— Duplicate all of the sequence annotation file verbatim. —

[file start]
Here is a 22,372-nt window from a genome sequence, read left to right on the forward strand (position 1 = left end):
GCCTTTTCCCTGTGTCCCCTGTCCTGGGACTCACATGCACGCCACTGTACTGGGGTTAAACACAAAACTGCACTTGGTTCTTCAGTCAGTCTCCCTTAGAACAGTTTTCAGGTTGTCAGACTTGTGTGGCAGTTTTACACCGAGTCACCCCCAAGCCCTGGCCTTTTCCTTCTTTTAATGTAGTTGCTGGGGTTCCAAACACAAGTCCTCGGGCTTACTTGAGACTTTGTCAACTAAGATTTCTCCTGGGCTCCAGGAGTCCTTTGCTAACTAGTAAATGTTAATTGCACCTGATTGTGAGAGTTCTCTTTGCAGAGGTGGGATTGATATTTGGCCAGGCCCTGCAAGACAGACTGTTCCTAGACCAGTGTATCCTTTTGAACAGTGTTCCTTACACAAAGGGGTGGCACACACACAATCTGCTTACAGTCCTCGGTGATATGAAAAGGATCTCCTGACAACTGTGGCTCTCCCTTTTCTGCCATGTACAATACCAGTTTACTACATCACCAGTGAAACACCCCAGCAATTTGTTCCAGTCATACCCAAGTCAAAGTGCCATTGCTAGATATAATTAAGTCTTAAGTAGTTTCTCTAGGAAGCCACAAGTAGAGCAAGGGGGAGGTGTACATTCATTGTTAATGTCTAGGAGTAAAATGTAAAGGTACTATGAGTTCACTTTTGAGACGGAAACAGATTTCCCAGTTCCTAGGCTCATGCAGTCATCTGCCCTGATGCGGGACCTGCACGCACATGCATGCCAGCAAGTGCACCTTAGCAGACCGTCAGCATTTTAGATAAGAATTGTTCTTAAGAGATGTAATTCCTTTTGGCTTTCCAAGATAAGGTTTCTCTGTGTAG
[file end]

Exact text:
Here is a 22,372-nt window from a genome sequence, read left to right on the forward strand (position 1 = left end):
GCCTTTTCCCTGTGTCCCCTGTCCTGGGACTCACATGCACGCCACTGTACTGGGGTTAAACACAAAACTGCACTTGGTTCTTCAGTCAGTCTCCCTTAGAACAGTTTTCAGGTTGTCAGACTTGTGTGGCAGTTTTACACCGAGTCACCCCCAAGCCCTGGCCTTTTCCTTCTTTTAATGTAGTTGCTGGGGTTCCAAACACAAGTCCTCGGGCTTACTTGAGACTTTGTCAACTAAGATTTCTCCTGGGCTCCAGGAGTCCTTTGCTAACTAGTAAATGTTAATTGCACCTGATTGTGAGAGTTCTCTTTGCAGAGGTGGGATTGATATTTGGCCAGGCCCTGCAAGACAGACTGTTCCTAGACCAGTGTATCCTTTTGAACAGTGTTCCTTACACAAAGGGGTGGCACACACACAATCTGCTTACAGTCCTCGGTGATATGAAAAGGATCTCCTGACAACTGTGGCTCTCCCTTTTCTGCCATGTACAATACCAGTTTACTACATCACCAGTGAAACACCCCAGCAATTTGTTCCAGTCATACCCAAGTCAAAGTGCCATTGCTAGATATAATTAAGTCTTAAGTAGTTTCTCTAGGAAGCCACAAGTAGAGCAAGGGGGAGGTGTACATTCATTGTTAATGTCTAGGAGTAAAATGTAAAGGTACTATGAGTTCACTTTTGAGACGGAAACAGATTTCCCAGTTCCTAGGCTCATGCAGTCATCTGCCCTGATGCGGGACCTGCACGCACATGCATGCCAGCAAGTGCACCTTAGCAGACCGTCAGCATTTTAGATAAGAATTGTTCTTAAGAGATGTAATTCCTTTTGGCTTTCCAAGATAAGGTTTCTCTGTGTAG